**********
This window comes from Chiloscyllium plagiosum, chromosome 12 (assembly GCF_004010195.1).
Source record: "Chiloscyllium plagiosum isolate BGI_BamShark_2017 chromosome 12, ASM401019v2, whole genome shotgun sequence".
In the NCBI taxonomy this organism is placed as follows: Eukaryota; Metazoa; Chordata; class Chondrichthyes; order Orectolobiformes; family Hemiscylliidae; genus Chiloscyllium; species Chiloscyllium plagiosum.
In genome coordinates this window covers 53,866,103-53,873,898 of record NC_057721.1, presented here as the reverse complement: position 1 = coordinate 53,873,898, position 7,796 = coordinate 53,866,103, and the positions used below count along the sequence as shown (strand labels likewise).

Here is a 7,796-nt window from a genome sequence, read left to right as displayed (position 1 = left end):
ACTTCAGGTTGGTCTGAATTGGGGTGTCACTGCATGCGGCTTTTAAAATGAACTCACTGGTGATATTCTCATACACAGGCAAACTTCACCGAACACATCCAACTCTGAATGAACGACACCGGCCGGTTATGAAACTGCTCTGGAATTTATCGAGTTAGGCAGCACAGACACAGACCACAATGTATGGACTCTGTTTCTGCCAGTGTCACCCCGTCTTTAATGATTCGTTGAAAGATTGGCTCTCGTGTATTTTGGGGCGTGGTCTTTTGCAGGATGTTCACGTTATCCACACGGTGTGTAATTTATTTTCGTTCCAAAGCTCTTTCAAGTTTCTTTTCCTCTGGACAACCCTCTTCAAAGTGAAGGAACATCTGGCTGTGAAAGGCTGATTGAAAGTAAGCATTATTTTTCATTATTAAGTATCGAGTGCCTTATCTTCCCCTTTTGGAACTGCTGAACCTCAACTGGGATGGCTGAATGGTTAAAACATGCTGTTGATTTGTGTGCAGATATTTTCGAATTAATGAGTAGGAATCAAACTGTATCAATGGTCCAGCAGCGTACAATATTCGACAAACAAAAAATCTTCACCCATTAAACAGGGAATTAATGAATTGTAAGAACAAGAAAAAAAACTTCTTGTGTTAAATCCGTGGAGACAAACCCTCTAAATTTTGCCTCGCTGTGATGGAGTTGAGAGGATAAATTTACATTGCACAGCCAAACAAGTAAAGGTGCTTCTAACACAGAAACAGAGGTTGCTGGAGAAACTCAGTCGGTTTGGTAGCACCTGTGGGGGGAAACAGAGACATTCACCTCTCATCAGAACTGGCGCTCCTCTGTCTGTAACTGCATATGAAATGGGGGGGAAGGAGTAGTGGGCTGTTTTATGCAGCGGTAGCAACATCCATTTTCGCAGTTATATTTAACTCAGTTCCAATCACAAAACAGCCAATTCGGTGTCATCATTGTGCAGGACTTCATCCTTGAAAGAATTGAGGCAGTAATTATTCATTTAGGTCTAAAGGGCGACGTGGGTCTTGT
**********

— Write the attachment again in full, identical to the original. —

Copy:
This window comes from Chiloscyllium plagiosum, chromosome 12 (assembly GCF_004010195.1).
Source record: "Chiloscyllium plagiosum isolate BGI_BamShark_2017 chromosome 12, ASM401019v2, whole genome shotgun sequence".
In the NCBI taxonomy this organism is placed as follows: Eukaryota; Metazoa; Chordata; class Chondrichthyes; order Orectolobiformes; family Hemiscylliidae; genus Chiloscyllium; species Chiloscyllium plagiosum.
In genome coordinates this window covers 53,866,103-53,873,898 of record NC_057721.1, presented here as the reverse complement: position 1 = coordinate 53,873,898, position 7,796 = coordinate 53,866,103, and the positions used below count along the sequence as shown (strand labels likewise).

Here is a 7,796-nt window from a genome sequence, read left to right as displayed (position 1 = left end):
ACTTCAGGTTGGTCTGAATTGGGGTGTCACTGCATGCGGCTTTTAAAATGAACTCACTGGTGATATTCTCATACACAGGCAAACTTCACCGAACACATCCAACTCTGAATGAACGACACCGGCCGGTTATGAAACTGCTCTGGAATTTATCGAGTTAGGCAGCACAGACACAGACCACAATGTATGGACTCTGTTTCTGCCAGTGTCACCCCGTCTTTAATGATTCGTTGAAAGATTGGCTCTCGTGTATTTTGGGGCGTGGTCTTTTGCAGGATGTTCACGTTATCCACACGGTGTGTAATTTATTTTCGTTCCAAAGCTCTTTCAAGTTTCTTTTCCTCTGGACAACCCTCTTCAAAGTGAAGGAACATCTGGCTGTGAAAGGCTGATTGAAAGTAAGCATTATTTTTCATTATTAAGTATCGAGTGCCTTATCTTCCCCTTTTGGAACTGCTGAACCTCAACTGGGATGGCTGAATGGTTAAAACATGCTGTTGATTTGTGTGCAGATATTTTCGAATTAATGAGTAGGAATCAAACTGTATCAATGGTCCAGCAGCGTACAATATTCGACAAACAAAAAATCTTCACCCATTAAACAGGGAATTAATGAATTGTAAGAACAAGAAAAAAAACTTCTTGTGTTAAATCCGTGGAGACAAACCCTCTAAATTTTGCCTCGCTGTGATGGAGTTGAGAGGATAAATTTACATTGCACAGCCAAACAAGTAAAGGTGCTTCTAACACAGAAACAGAGGTTGCTGGAGAAACTCAGTCGGTTTGGTAGCACCTGTGGGGGGAAACAGAGACATTCACCTCTCATCAGAACTGGCGCTCCTCTGTCTGTAACTGCATATGAAATGGGGGGGAAGGAGTAGTGGGCTGTTTTATGCAGCGGTAGCAACATCCATTTTCGCAGTTATATTTAACTCAGTTCCAATCACAAAACAGCCAATTCGGTGTCATCATTGTGCAGGACTTCATCCTTGAAAGAATTGAGGCAGTAATTATTCATTTAGGTCTAAAGGGCGACGTGGGTCTTGT